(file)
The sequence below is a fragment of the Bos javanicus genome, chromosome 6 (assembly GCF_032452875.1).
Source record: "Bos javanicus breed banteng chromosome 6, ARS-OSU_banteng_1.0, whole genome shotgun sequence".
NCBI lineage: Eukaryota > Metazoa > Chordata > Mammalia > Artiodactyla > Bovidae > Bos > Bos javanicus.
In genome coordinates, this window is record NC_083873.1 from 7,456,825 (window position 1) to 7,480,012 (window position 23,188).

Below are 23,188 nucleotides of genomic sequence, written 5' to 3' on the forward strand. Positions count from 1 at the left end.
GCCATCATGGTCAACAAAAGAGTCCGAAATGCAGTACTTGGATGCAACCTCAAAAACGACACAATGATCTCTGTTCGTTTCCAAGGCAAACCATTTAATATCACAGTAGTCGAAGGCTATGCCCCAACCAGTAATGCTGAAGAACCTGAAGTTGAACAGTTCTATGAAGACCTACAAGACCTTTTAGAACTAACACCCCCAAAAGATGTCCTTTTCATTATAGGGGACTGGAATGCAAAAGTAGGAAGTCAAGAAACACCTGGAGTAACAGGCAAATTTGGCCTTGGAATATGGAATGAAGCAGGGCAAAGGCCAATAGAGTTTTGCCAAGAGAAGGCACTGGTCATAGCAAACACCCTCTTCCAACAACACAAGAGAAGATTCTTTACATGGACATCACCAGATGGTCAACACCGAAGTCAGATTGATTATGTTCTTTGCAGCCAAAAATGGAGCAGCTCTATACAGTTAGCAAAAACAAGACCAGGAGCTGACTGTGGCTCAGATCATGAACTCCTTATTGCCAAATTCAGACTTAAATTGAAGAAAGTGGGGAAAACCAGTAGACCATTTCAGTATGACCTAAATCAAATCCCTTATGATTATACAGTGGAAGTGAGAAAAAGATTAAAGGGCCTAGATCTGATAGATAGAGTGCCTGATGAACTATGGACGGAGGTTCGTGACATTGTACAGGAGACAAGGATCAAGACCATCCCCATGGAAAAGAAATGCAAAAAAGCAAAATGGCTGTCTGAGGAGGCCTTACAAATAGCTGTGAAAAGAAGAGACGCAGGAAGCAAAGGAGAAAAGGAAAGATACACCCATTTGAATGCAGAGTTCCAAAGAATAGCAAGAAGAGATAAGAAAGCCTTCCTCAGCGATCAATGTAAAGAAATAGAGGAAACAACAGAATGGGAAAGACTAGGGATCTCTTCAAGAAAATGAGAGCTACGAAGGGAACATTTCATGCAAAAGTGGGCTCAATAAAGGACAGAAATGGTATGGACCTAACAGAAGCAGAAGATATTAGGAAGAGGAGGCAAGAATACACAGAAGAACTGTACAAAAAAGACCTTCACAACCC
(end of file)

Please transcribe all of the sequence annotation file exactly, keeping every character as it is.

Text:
The sequence below is a fragment of the Bos javanicus genome, chromosome 6 (assembly GCF_032452875.1).
Source record: "Bos javanicus breed banteng chromosome 6, ARS-OSU_banteng_1.0, whole genome shotgun sequence".
NCBI lineage: Eukaryota > Metazoa > Chordata > Mammalia > Artiodactyla > Bovidae > Bos > Bos javanicus.
In genome coordinates, this window is record NC_083873.1 from 7,456,825 (window position 1) to 7,480,012 (window position 23,188).

Below are 23,188 nucleotides of genomic sequence, written 5' to 3' on the forward strand. Positions count from 1 at the left end.
GCCATCATGGTCAACAAAAGAGTCCGAAATGCAGTACTTGGATGCAACCTCAAAAACGACACAATGATCTCTGTTCGTTTCCAAGGCAAACCATTTAATATCACAGTAGTCGAAGGCTATGCCCCAACCAGTAATGCTGAAGAACCTGAAGTTGAACAGTTCTATGAAGACCTACAAGACCTTTTAGAACTAACACCCCCAAAAGATGTCCTTTTCATTATAGGGGACTGGAATGCAAAAGTAGGAAGTCAAGAAACACCTGGAGTAACAGGCAAATTTGGCCTTGGAATATGGAATGAAGCAGGGCAAAGGCCAATAGAGTTTTGCCAAGAGAAGGCACTGGTCATAGCAAACACCCTCTTCCAACAACACAAGAGAAGATTCTTTACATGGACATCACCAGATGGTCAACACCGAAGTCAGATTGATTATGTTCTTTGCAGCCAAAAATGGAGCAGCTCTATACAGTTAGCAAAAACAAGACCAGGAGCTGACTGTGGCTCAGATCATGAACTCCTTATTGCCAAATTCAGACTTAAATTGAAGAAAGTGGGGAAAACCAGTAGACCATTTCAGTATGACCTAAATCAAATCCCTTATGATTATACAGTGGAAGTGAGAAAAAGATTAAAGGGCCTAGATCTGATAGATAGAGTGCCTGATGAACTATGGACGGAGGTTCGTGACATTGTACAGGAGACAAGGATCAAGACCATCCCCATGGAAAAGAAATGCAAAAAAGCAAAATGGCTGTCTGAGGAGGCCTTACAAATAGCTGTGAAAAGAAGAGACGCAGGAAGCAAAGGAGAAAAGGAAAGATACACCCATTTGAATGCAGAGTTCCAAAGAATAGCAAGAAGAGATAAGAAAGCCTTCCTCAGCGATCAATGTAAAGAAATAGAGGAAACAACAGAATGGGAAAGACTAGGGATCTCTTCAAGAAAATGAGAGCTACGAAGGGAACATTTCATGCAAAAGTGGGCTCAATAAAGGACAGAAATGGTATGGACCTAACAGAAGCAGAAGATATTAGGAAGAGGAGGCAAGAATACACAGAAGAACTGTACAAAAAAGACCTTCACAACCC